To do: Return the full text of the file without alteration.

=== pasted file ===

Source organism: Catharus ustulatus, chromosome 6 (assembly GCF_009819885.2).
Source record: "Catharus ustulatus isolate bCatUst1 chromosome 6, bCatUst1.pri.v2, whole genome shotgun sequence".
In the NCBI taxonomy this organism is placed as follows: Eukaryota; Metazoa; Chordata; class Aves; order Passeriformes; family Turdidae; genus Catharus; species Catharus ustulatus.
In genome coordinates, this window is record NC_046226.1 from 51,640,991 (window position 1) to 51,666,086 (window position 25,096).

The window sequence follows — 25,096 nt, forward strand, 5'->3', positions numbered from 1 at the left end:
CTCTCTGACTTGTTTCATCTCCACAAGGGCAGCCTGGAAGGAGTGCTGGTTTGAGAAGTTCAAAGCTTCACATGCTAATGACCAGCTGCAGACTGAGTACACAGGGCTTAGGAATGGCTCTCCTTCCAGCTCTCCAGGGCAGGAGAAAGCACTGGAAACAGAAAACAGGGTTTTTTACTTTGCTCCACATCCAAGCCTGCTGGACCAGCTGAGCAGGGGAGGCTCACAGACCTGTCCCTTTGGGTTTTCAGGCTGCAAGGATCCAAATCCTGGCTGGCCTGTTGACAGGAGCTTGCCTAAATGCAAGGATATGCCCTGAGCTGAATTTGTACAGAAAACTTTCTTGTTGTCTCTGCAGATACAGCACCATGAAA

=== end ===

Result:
Source organism: Catharus ustulatus, chromosome 6 (assembly GCF_009819885.2).
Source record: "Catharus ustulatus isolate bCatUst1 chromosome 6, bCatUst1.pri.v2, whole genome shotgun sequence".
In the NCBI taxonomy this organism is placed as follows: Eukaryota; Metazoa; Chordata; class Aves; order Passeriformes; family Turdidae; genus Catharus; species Catharus ustulatus.
In genome coordinates, this window is record NC_046226.1 from 51,640,991 (window position 1) to 51,666,086 (window position 25,096).

The window sequence follows — 25,096 nt, forward strand, 5'->3', positions numbered from 1 at the left end:
CTCTCTGACTTGTTTCATCTCCACAAGGGCAGCCTGGAAGGAGTGCTGGTTTGAGAAGTTCAAAGCTTCACATGCTAATGACCAGCTGCAGACTGAGTACACAGGGCTTAGGAATGGCTCTCCTTCCAGCTCTCCAGGGCAGGAGAAAGCACTGGAAACAGAAAACAGGGTTTTTTACTTTGCTCCACATCCAAGCCTGCTGGACCAGCTGAGCAGGGGAGGCTCACAGACCTGTCCCTTTGGGTTTTCAGGCTGCAAGGATCCAAATCCTGGCTGGCCTGTTGACAGGAGCTTGCCTAAATGCAAGGATATGCCCTGAGCTGAATTTGTACAGAAAACTTTCTTGTTGTCTCTGCAGATACAGCACCATGAAA